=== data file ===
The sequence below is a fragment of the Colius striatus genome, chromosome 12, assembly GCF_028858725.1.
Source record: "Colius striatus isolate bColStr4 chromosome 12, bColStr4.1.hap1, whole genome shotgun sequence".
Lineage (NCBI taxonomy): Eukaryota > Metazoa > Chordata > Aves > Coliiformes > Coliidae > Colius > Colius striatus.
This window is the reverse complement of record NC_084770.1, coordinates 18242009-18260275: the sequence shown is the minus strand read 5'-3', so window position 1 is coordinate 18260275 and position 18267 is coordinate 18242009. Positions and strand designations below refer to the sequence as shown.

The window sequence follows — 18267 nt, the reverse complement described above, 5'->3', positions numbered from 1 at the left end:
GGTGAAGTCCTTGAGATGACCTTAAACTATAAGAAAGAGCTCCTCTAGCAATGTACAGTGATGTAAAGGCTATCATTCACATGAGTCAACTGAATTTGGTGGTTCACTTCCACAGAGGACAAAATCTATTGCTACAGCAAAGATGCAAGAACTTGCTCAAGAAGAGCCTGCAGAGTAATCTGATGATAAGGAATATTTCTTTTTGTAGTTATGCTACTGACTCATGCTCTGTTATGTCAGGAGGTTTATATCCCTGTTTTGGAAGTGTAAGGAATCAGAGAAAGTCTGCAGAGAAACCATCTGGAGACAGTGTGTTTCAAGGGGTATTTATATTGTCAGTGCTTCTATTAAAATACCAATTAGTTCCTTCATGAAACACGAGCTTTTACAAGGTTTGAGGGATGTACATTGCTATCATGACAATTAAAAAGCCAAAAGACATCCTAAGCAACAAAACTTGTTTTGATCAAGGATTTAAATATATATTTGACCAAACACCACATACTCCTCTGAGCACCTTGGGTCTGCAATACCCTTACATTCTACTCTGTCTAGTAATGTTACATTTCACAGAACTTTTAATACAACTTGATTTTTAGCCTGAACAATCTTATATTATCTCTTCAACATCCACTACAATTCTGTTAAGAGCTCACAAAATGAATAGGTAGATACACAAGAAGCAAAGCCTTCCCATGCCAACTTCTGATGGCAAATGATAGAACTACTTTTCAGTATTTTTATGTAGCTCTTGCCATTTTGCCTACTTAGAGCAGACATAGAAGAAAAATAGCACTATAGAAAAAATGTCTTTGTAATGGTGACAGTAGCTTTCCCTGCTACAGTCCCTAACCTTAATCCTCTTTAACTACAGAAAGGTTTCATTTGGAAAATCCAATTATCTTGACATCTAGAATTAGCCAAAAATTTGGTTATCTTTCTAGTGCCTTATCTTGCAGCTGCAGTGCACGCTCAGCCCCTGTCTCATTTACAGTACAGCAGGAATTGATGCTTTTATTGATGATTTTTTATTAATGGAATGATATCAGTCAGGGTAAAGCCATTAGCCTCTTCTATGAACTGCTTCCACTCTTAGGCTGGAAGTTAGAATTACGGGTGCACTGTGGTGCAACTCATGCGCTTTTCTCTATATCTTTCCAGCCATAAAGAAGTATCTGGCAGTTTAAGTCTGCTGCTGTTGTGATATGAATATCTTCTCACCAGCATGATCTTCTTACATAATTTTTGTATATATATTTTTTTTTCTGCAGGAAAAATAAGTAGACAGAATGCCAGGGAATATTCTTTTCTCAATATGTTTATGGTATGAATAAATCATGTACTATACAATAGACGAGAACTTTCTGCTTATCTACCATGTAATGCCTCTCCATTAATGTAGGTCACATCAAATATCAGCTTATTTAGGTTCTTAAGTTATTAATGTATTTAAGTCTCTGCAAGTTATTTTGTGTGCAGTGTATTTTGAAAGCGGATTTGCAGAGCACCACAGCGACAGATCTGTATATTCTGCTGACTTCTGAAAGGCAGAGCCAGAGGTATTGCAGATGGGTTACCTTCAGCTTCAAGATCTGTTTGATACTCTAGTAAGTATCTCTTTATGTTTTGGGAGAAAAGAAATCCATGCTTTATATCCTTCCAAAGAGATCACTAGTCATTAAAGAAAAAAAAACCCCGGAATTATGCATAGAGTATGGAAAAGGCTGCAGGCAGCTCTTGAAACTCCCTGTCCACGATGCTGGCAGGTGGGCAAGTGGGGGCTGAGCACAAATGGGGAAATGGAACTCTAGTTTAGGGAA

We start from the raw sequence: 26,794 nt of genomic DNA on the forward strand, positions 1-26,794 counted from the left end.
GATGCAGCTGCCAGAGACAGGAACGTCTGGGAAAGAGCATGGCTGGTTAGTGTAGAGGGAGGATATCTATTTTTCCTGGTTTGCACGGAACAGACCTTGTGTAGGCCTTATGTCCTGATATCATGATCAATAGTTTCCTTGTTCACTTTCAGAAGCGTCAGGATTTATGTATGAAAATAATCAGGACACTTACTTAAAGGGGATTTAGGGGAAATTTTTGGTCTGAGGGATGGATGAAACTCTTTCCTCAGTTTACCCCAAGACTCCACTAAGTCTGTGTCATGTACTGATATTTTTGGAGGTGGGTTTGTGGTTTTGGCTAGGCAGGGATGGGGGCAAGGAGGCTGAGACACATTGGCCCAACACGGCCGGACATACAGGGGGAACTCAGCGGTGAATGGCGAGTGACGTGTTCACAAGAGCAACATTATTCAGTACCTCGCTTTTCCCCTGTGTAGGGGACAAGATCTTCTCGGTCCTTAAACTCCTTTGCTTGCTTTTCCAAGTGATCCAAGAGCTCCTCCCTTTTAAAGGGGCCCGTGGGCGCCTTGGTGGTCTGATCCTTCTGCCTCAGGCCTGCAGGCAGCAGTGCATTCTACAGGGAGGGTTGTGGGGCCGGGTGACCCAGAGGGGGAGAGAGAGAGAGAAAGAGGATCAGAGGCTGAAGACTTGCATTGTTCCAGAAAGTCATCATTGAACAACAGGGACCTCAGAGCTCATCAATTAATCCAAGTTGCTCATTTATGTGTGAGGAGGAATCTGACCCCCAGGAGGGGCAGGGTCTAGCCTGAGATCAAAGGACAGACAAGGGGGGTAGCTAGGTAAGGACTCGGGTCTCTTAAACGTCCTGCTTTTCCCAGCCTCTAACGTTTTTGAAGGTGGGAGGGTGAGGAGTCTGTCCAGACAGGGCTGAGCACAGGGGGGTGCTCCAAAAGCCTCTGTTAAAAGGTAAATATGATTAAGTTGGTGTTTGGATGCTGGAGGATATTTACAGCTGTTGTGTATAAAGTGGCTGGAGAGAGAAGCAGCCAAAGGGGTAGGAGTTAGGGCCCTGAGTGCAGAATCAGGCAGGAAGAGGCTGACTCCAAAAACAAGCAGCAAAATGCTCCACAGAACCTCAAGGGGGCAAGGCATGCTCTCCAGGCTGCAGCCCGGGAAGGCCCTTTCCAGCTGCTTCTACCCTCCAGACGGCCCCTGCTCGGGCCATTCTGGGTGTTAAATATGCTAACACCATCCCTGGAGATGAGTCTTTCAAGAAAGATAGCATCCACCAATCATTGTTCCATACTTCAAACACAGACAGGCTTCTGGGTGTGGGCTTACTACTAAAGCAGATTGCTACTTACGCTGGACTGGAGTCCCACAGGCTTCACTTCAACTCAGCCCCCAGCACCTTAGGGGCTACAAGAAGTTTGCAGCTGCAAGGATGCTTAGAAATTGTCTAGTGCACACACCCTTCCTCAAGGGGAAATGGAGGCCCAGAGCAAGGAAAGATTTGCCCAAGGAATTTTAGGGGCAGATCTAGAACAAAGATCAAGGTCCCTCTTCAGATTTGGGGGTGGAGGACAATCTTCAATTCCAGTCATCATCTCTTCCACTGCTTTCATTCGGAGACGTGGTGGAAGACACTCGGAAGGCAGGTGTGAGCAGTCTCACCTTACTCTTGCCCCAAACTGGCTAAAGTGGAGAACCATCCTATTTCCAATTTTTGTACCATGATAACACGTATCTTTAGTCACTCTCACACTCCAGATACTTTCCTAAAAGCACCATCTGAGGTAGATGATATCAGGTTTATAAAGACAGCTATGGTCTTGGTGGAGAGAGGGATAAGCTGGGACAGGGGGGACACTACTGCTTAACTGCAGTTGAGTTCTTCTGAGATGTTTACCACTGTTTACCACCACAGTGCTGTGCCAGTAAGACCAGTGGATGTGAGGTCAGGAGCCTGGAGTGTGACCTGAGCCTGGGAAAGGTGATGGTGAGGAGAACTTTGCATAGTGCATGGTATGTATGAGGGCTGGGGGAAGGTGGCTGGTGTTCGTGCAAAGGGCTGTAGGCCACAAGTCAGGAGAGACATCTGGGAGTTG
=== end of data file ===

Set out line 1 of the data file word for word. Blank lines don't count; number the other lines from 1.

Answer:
The sequence below is a fragment of the Colius striatus genome, chromosome 12, assembly GCF_028858725.1.